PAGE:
(update) Employee Moods matter, especially in a long-lasting crisis!
By Jan Pronk | May 14, 2020
Moods (during work) are the driving force behind our thoughts and actions. And that makes them the most important indicator for the general wellbeing and performance level of employees.
Since the outbreak of the corona virus, 2DAYSMOOD has been offering a free experience monitor, that organizations use to measure the impact of this crisis on their employees. From the aggregated data, from >36.000 surveys in >70 companies, we extracted several influential trends and insights.
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What is happening with moods of employees?
- Employees experienced a significant drop in happy moods in March.
- At this time we are dealing with uncertainty and fear of the unknown.
- The biggest drop was in “cheerfulness” and “excitement”.
- This means there is a decline of positive energy in employees.
- At the same time, negative energy emerges, we are feeling “tense”.
- I addition our ‘’tiredness’’ is being overwhelmed by “sadness”.
- At the end of March (influenced by leadership) resilience is replacing uncertainty.
- We are feeling more ‘’at ease’’ and are finding some pleasantness in this crisis.
- Since the beginning of April, we see a starting recovery in our energy level.
- The same goes for pleasant versus unpleasant emotions.
- But the desired balance of positive and negative energy is not yet restored.
- In the first weeks of May we even see stress and sadness rise again…
- Are we feeling anxious moving towards a new normal, or is this just a short-term reaction in order to adapt?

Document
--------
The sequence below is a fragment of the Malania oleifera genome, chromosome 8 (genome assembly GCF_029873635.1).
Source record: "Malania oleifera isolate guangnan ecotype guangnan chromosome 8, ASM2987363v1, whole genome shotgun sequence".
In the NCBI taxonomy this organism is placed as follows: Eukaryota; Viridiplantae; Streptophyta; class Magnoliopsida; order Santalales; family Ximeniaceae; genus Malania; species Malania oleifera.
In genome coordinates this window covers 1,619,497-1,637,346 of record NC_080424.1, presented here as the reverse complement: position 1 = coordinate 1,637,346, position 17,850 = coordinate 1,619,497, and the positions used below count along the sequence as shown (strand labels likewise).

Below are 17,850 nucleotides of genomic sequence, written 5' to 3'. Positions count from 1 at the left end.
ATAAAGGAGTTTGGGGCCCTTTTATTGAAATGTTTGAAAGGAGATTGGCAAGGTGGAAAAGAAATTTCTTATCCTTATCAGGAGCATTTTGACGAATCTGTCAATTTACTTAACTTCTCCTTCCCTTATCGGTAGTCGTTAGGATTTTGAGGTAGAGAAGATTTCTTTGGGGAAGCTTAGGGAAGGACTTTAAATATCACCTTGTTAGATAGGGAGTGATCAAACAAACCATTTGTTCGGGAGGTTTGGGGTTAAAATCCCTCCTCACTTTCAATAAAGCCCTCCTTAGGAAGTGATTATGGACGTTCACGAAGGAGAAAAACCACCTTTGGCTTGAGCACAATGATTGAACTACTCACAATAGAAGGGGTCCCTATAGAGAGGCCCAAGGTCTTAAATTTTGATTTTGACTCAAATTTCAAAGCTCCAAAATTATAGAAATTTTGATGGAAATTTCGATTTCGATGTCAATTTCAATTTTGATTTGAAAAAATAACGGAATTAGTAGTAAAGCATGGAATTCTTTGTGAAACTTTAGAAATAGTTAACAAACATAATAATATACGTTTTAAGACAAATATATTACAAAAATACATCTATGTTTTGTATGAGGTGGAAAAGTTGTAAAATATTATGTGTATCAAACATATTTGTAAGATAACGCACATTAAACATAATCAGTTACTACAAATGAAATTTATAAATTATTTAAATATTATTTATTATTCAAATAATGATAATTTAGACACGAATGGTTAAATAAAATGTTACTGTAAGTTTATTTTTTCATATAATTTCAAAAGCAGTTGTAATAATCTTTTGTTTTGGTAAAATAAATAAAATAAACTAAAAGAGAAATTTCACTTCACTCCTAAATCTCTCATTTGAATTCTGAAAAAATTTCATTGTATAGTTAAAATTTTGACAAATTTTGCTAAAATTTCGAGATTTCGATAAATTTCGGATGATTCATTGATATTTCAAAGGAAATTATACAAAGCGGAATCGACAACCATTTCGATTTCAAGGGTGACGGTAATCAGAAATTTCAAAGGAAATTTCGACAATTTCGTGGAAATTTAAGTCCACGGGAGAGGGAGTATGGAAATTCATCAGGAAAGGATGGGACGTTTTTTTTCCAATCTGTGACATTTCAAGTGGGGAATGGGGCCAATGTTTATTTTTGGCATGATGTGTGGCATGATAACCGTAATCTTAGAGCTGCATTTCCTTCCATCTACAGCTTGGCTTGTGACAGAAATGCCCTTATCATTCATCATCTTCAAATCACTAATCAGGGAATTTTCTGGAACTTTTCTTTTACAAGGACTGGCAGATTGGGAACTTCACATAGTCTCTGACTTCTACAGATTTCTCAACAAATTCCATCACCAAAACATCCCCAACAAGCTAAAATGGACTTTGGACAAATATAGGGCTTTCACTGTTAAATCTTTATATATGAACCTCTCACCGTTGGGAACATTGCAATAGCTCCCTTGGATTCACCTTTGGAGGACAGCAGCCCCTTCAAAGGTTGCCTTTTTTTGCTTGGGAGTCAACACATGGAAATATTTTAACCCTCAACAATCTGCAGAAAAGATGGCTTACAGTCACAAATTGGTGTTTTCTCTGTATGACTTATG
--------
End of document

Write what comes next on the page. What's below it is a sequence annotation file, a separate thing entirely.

- We will keep monitoring!
TIP: Positive energy may also need attention in your team(s)!
Long-term sadness and tiredness are a risk for the individual well-being of employees and for the continuity of your organization. Other data from our Remote Experience Monitor indicates that connection and support, from the management (vertical) but also from colleagues, friends or family (lateral), help to deal with negative emotions. So make sure you facilitate or even actively stimulate these connections.
With even the smallest acts of kindness you can help boost connection and productivity in the work environment.
Why are moods during work important?
Emotions during work are fundamental because of their influence on our daily performance, on relations with people in our environment (co-workers, partners, customers!) and in the long-term on or general wellbeing. In a podcast from the Harvard Business Review, former U.S. Surgeon General Vivek Murthy, refers to these positive emotions as boosters of relational energy. With even the smallest acts of kindness you can help boost connection and productivity in the work environment.
On the other hand, negative emotions, such as irritation or sadness, can drag down a good team vibe. If these are persistent, they will cause employees to burn out or resign due to dissatisfaction. Therefore, as an employer, you should take your responsibility and facilitate a positive working climate that benefits both your workforce and the success of your organization.
In a situation where people work from home, this is equally if not more important. Loneliness, insecurity or personal responsibilities are integrated into our working day and leave their marks.
Improving employee moods with 2DAYSMOOD
At 2DAYSMOOD, we help organizations across the globe improve employee moods, engagement and their company culture. We use a science backed mood model (based on Russell’s Circumplex model of Emotional Classification) an our realtime measuring tool to capture moods of employees, every week, all year long.
A fun and easy 15 second survey ensures a high repsonse rate, so managers can use reliable realtime data and trends, to positively influence their workers’ moods. In addition, we offer several in-depth measurements and tools to go from data to deeds!
But we also believe that happiness during work is everyone’s responsibility. Our anonymous mood report, at the team level, is supporting that mission. It has proven to initiate open communication and positive actions among co-workers. Teams up to 20 people can start a mood measurement for free.